IS YOUR CONVERTIBLE DAMAGING YOUR HEARING?
This article is from our archives and has not been updated and integrated with our "new" site yet... Even so, it's still awesome - so keep reading!
Published on Fri, Jan 21, 2011
By: The LACar Editorial Staff
Pete Townshend of the Who and LA CAR. Yes, there is a connection. It’s widely known that Townshend has suffered some noise-induced hearing loss over the years. Not so widely known is that Townshend loves four-wheeled vehicles of every variety—everything from Ferraris to the Volkswagen microbus pictured here (Editor: he has a particular fondness for V-dubs). Alas, you won’t too many convertibles in his driveway. It turns out, that may be a good thing. When it comes to noise-induced hearing loss, it’s not only rock n’ roll. Driving convertible automobiles with the top open at speeds exceeding 55 miles per hour may put drivers at increased risk of noise-induced hearing loss. That’s according to new research published in the Journal of Laryngology and Otology, by Cambridge University Press on behalf of JLO Ltd from the Saint Louis University School of Medicine, Missouri and The Ear Institute of Texas, San Antonio. The research was carried out using five different makes and models of cars. Sound level measurements in 80 percent of the cars at 55 miles per hour with the top down had maximum sound recordings greater than 85 decibels. Exposure of noise above 85 dB for prolonged periods is not recommended, according to the USA-based National Institute of Occupational Safety and Health. Evidently, the higher the noise level, the shorter the recommended exposure time. At 75 mph, the mean noise exposure inflicted on the driver of a convertible car driven with the top open was 89.9 decibels. Not only was the mean noise exposure excessive with the top open, but the driver was also exposed to extreme noise ‘spikes’ while driving on the highway; for example, when driving next to a motorcycle or lorry. The study was undertaken using a sound level meter operated by a passenger in each car tested. The passenger took a series of between eight to ten sound level measurements at various points in the journey from the position of the driver’s left ear, at various speeds. During all data collection, the car radio was turned off, there was no conversation between occupants, air conditioning was turned off, the car horn was not used and there was no rain or other inclement weather. Drivers of convertible automobiles may also be exposed to additional noise when listening to the car radio. Even for comfortable listening, the radio volume levels required while driving under the conditions assessed in this study are likely to add significantly to the noise exposure level. During the study, no excessive noise levels were recorded from any tested car driven with the top closed, meaning there is no more than minimal risk of excessive noise exposure when driving with the convertible top closed. “When the convertible automobiles were driven with the top open, high levels of noise were consistently recorded,” says Dr A A Mikulec from the Saint Louis University School of Medicine, who oversaw the study. “Although driving for short distances under such levels of noise exposure is unlikely to cause a significant degree of noise-induced hearing loss, our study demonstrates that long duration driving at high speeds with the convertible top open will increase the driver’s risk of hearing damage.” “In light of the results of this study, we are recommending that drivers be advised to drive with the top closed when travelling for extended periods of time at speeds exceeding 85.3 kmph (Editor: this translates to roughly 53 miles per hour).”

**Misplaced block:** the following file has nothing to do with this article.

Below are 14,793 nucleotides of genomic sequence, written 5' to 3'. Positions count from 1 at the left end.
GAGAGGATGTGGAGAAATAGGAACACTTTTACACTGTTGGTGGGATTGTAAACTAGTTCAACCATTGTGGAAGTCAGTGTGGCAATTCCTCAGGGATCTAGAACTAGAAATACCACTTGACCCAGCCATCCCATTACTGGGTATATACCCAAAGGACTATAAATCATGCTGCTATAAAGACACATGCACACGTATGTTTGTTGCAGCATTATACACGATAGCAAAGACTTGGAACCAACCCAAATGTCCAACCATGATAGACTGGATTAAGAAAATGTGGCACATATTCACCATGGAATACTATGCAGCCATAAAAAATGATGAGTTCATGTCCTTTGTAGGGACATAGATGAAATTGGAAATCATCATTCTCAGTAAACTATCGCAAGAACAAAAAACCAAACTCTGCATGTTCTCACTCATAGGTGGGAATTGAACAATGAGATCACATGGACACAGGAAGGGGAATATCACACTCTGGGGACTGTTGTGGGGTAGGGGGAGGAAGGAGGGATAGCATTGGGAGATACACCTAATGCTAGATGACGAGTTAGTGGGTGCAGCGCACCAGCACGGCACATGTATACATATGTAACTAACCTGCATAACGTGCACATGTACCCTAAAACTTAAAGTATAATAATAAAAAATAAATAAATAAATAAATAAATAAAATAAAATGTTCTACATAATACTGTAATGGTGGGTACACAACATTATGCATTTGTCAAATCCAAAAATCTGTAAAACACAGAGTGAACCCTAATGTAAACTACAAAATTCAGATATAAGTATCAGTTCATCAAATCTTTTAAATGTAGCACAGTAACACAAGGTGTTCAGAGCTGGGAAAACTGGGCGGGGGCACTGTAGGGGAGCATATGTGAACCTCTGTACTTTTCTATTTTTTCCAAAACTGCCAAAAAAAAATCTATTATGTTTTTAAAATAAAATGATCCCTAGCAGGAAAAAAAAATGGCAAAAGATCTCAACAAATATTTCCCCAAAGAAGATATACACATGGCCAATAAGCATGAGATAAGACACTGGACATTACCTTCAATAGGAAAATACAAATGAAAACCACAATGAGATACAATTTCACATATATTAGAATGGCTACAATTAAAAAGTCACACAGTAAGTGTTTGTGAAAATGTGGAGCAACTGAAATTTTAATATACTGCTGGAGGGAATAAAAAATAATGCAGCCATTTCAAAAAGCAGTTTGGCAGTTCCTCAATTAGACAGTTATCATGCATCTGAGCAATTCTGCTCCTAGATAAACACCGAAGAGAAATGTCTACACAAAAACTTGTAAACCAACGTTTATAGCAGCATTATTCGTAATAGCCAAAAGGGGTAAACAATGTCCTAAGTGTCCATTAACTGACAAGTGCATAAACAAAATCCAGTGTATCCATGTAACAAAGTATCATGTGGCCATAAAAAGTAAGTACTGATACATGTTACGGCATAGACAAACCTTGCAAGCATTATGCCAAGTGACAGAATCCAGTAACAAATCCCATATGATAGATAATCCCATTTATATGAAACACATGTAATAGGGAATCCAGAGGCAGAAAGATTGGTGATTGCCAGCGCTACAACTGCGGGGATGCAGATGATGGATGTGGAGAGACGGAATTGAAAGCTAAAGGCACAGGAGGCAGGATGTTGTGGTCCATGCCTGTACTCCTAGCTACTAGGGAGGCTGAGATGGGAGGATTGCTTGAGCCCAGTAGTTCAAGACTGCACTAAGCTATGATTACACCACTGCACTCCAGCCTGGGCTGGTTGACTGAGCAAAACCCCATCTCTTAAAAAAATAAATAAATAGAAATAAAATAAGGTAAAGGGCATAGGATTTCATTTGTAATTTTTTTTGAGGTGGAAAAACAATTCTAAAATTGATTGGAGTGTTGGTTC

To read more details of the report, go to: journals.cambridge.org/mikulec